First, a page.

Etendeka Mountain Camp is a real rarity, a delightfully traditional camp situated in the foothills of the Grootberg massif in northern Damaraland. Wildlife is plentiful, and the scenery amidst the famous Etendeka lava flows is not to be missed.
Run by Dennis Liebenberg and his head guide Bonnie for more than two decades, Etendeka Mountain Camp was one of Namibia’s first safari camps, and since 1993 has been known as a gem by aficionados.
Food & service
The focal point of the camp is its open-sided communal dining area where basic but always hearty and delicious meals are served and where al fresco drinks can be enjoyed in the evenings.
There are ten tents available, well-spaced out and each with twin beds, hot and cold running water, flush toilets and a bucket-shower (facilities are private but not en-suite). As with the communal areas, the approach is pleasantly no-frills and never less than comfortable. Each tent includes a luggage rack and bedside table and, though there aren’t plug-sockets, a charging station is provided in the dining area.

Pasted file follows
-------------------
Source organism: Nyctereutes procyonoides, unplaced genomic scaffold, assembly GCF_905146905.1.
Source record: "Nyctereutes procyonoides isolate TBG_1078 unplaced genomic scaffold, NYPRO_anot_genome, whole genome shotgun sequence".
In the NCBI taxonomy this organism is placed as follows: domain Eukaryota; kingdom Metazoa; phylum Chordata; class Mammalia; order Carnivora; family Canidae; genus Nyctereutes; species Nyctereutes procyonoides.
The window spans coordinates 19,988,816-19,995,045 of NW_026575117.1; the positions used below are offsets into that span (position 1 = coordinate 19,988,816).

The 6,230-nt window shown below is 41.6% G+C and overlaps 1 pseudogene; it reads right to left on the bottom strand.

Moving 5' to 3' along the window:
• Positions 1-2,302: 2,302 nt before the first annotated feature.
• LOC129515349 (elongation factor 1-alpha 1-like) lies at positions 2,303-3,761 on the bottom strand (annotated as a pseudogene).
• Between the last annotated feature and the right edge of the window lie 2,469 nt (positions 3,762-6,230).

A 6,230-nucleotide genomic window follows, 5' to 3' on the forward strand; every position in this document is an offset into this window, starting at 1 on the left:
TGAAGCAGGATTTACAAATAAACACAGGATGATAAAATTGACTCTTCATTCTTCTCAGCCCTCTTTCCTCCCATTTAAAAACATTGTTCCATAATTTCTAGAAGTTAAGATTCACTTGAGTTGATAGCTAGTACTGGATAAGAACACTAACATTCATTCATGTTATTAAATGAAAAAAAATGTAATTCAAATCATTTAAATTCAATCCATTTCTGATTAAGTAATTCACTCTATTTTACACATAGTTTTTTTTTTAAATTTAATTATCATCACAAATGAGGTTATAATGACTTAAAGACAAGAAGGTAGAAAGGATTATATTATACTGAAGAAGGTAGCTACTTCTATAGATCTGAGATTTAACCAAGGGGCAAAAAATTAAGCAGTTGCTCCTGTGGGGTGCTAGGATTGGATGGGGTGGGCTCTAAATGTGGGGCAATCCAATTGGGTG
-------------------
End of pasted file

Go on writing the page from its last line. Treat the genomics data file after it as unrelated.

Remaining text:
It has the decor of a classic safari camp, with a mixture of folding furniture and wooden, corrugated iron roof and dark wood bar; it is comfortable and welcoming, and has a pleasantly back-to-basics approach in comparison to most modern camps. The latest addition to the camp’s facilities is a swimming pool.
The camp offers wonderful opportunities for a range of excursions, either driving or walking, and the geology of the area is of particular interest. Both Dennis and Bonnie know the landscape and wildlife like the backs of their hands. There is also a high-powered telescope available for stargazing, and Dennis is an engaging guide to the spectacular night skies.
Etendeka has no fences and wildlife freely move in and out of this wilderness depending on the season and the accessibility of food and water. The camp also supports AfriCat North, an education driven initiative designed to protect Namibia’s wild lion populations.
Eight years ago, in 2012, Etendeka Lodge Company entered into a 20 year joint venture agreement with the Omatendeka and Anabeb Conservancies for the continued lease of the concession. The land remains a crucial controlled marginal grazing area for communities.
Etendeka has quarterly meetings with the Omatendeka and Ananbeb communities to ensure the lodge is benefiting everyone.